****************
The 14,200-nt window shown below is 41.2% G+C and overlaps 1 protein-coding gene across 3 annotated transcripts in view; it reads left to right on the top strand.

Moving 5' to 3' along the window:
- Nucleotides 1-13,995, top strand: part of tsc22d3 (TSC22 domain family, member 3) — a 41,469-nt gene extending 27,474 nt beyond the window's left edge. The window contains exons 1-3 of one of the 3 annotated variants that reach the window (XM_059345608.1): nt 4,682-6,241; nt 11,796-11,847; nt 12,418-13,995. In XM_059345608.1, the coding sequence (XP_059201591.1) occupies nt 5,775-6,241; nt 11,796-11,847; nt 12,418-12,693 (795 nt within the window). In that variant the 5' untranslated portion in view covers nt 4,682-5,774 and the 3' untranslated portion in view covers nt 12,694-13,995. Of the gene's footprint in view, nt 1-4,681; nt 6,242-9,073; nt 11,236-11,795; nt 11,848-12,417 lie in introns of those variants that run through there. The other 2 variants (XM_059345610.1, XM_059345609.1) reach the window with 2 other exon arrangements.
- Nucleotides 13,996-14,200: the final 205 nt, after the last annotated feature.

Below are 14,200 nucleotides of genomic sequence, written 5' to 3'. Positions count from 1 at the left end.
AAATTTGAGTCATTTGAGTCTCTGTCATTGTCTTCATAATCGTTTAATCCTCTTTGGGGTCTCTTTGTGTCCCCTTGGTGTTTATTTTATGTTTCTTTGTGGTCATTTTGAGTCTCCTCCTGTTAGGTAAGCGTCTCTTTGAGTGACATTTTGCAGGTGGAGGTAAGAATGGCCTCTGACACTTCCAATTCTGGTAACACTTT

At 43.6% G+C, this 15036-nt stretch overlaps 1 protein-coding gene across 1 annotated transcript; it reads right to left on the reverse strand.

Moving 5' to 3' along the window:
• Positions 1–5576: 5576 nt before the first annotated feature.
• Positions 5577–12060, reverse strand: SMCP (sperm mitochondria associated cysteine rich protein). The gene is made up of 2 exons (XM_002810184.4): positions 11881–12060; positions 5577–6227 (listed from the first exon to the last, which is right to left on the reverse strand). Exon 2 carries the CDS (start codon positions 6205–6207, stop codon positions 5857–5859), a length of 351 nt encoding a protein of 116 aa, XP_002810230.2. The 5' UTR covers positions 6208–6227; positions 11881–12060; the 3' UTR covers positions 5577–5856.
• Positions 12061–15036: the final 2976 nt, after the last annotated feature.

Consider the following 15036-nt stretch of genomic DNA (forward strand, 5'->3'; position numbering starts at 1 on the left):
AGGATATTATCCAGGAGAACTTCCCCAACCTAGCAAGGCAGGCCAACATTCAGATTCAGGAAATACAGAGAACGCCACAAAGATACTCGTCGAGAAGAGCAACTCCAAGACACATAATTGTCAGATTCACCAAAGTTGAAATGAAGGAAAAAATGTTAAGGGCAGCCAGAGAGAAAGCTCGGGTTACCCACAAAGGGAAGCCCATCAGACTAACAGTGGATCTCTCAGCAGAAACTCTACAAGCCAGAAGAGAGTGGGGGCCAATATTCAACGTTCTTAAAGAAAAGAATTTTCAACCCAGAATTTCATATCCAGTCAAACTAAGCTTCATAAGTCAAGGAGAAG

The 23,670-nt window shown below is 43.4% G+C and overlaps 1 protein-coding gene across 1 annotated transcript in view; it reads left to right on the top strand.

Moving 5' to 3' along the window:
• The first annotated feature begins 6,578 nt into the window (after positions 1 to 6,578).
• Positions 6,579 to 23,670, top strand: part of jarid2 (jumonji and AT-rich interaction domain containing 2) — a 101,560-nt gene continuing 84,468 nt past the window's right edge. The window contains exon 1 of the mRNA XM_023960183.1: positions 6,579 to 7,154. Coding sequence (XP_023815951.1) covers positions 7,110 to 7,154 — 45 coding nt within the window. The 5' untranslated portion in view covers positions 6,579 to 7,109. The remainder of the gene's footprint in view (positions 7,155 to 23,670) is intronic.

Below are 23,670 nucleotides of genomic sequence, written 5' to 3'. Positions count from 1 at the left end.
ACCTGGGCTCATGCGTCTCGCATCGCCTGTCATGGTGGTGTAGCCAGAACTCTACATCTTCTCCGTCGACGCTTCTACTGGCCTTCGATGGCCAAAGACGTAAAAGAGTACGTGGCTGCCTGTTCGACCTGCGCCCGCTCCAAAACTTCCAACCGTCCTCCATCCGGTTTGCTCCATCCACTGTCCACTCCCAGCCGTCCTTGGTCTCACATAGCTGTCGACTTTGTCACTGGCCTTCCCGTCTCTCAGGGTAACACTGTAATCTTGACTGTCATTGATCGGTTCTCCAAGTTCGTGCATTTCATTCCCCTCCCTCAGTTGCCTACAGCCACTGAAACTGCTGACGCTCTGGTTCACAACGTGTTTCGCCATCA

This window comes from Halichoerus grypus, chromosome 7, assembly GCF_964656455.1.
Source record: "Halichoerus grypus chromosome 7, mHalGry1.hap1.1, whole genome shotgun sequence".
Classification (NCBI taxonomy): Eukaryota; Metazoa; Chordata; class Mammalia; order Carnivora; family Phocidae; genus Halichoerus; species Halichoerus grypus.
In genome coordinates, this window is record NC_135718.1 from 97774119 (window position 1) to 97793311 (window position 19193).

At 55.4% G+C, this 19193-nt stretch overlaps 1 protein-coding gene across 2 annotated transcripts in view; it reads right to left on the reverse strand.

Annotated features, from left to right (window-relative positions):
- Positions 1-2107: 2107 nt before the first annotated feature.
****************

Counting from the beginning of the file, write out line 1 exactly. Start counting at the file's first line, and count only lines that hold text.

The 14,200-nt window shown below is 41.2% G+C and overlaps 1 protein-coding gene across 3 annotated transcripts in view; it reads left to right on the top strand.